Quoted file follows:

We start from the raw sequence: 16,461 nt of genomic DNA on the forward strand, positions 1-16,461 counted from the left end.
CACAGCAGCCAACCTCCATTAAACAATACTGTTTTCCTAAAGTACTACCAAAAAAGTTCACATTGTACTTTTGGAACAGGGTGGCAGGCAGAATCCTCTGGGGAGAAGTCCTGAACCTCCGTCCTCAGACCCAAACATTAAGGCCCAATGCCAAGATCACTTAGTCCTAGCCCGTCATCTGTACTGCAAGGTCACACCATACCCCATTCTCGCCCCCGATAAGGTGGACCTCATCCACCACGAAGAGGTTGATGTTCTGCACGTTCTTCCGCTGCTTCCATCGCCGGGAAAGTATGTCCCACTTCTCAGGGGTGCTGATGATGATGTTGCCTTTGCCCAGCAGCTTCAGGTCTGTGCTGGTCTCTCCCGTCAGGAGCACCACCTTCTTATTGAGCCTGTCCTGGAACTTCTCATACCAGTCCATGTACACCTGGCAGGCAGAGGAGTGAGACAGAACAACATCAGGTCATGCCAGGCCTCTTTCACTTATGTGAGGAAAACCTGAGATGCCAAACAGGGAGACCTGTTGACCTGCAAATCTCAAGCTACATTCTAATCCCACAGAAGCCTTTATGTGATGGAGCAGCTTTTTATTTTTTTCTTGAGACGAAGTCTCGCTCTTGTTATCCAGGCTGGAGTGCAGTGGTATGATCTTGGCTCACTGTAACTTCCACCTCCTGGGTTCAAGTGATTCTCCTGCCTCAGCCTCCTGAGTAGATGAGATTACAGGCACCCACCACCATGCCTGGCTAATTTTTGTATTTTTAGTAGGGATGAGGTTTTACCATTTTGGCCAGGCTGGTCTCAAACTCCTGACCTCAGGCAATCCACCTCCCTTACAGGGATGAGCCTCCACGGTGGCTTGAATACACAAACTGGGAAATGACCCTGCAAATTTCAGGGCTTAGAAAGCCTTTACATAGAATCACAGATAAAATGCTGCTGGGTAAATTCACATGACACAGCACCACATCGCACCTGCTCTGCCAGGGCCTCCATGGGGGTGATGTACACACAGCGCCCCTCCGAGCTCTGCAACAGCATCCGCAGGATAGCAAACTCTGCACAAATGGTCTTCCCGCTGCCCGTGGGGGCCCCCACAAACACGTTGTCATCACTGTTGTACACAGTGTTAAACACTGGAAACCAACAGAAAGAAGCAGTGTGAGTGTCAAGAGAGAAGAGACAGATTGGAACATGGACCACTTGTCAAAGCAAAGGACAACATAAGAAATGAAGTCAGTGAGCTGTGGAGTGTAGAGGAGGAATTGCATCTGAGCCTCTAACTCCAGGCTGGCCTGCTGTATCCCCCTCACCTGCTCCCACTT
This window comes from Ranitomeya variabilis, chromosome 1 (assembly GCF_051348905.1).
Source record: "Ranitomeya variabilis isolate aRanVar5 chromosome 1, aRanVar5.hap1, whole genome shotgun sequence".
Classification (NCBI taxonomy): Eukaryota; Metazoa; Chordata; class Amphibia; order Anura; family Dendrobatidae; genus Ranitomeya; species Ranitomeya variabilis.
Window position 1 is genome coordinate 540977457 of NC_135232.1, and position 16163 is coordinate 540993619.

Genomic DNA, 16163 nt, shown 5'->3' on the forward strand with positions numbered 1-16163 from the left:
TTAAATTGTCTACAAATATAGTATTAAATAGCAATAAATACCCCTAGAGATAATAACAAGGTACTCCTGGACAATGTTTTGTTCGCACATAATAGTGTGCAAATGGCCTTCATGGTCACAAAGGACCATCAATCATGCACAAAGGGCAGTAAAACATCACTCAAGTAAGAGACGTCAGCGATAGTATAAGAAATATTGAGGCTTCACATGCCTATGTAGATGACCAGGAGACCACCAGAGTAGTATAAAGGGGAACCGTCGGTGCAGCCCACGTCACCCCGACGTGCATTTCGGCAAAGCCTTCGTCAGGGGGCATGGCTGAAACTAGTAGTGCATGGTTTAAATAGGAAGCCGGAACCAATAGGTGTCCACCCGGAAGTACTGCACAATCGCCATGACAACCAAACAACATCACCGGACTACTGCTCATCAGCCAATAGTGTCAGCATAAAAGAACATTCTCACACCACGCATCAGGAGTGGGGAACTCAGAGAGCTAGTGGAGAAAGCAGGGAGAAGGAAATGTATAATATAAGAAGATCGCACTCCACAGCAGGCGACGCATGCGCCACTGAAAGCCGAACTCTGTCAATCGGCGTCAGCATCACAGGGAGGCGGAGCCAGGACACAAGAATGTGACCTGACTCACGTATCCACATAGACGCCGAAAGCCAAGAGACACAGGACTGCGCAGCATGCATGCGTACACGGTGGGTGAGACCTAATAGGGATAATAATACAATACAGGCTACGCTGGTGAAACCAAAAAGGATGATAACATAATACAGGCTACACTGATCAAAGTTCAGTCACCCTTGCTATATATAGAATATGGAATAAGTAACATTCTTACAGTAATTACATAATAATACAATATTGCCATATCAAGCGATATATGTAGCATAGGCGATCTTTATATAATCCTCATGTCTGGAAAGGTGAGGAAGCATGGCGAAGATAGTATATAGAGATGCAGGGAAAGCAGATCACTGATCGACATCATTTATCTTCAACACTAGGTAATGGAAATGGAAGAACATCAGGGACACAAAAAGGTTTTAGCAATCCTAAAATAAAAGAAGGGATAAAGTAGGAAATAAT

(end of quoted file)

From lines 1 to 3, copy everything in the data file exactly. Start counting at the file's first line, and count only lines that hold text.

We start from the raw sequence: 16,461 nt of genomic DNA on the forward strand, positions 1-16,461 counted from the left end.
CACAGCAGCCAACCTCCATTAAACAATACTGTTTTCCTAAAGTACTACCAAAAAAGTTCACATTGTACTTTTGGAACAGGGTGGCAGGCAGAATCCTCTGGGGAGAAGTCCTGAACCTCCGTCCTCAGACCCAAACATTAAGGCCCAATGCCAAGATCACTTAGTCCTAGCCCGTCATCTGTACTGCAAGGTCACACCATACCCCATTCTCGCCCCCGATAAGGTGGACCTCATCCACCACGAAGAGGTTGATGTTCTGCACGTTCTTCCGCTGCTTCCATCGCCGGGAAAGTATGTCCCACTTCTCAGGGGTGCTGATGATGATGTTGCCTTTGCCCAGCAGCTTCAGGTCTGTGCTGGTCTCTCCCGTCAGGAGCACCACCTTCTTATTGAGCCTGTCCTGGAACTTCTCATACCAGTCCATGTACACCTGGCAGGCAGAGGAGTGAGACAGAACAACATCAGGTCATGCCAGGCCTCTTTCACTTATGTGAGGAAAACCTGAGATGCCAAACAGGGAGACCTGTTGACCTGCAAATCTCAAGCTACATTCTAATCCCACAGAAGCCTTTATGTGATGGAGCAGCTTTTTATTTTTTTCTTGAGACGAAGTCTCGCTCTTGTTATCCAGGCTGGAGTGCAGTGGTATGATCTTGGCTCACTGTAACTTCCACCTCCTGGGTTCAAGTGATTCTCCTGCCTCAGCCTCCTGAGTAGATGAGATTACAGGCACCCACCACCATGCCTGGCTAATTTTTGTATTTTTAGTAGGGATGAGGTTTTACCATTTTGGCCAGGCTGGTCTCAAACTCCTGACCTCAGGCAATCCACCTCCCTTACAGGGATGAGCCTCCACGGTGGCTTGAATACACAAACTGGGAAATGACCCTGCAAATTTCAGGGCTTAGAAAGCCTTTACATAGAATCACAGATAAAATGCTGCTGGGTAAATTCACATGACACAGCACCACATCGCACCTGCTCTGCCAGGGCCTCCATGGGGGTGATGTACACACAGCGCCCCTCCGAGCTCTGCAACAGCATCCGCAGGATAGCAAACTCTGCACAAATGGTCTTCCCGCTGCCCGTGGGGGCCCCCACAAACACGTTGTCATCACTGTTGTACACAGTGTTAAACACTGGAAACCAACAGAAAGAAGCAGTGTGAGTGTCAAGAGAGAAGAGACAGATTGGAACATGGACCACTTGTCAAAGCAAAGGACAACATAAGAAATGAAGTCAGTGAGCTGTGGAGTGTAGAGGAGGAATTGCATCTGAGCCTCTAACTCCAGGCTGGCCTGCTGTATCCCCCTCACCTGCTCCCACTT
This window comes from Ranitomeya variabilis, chromosome 1 (assembly GCF_051348905.1).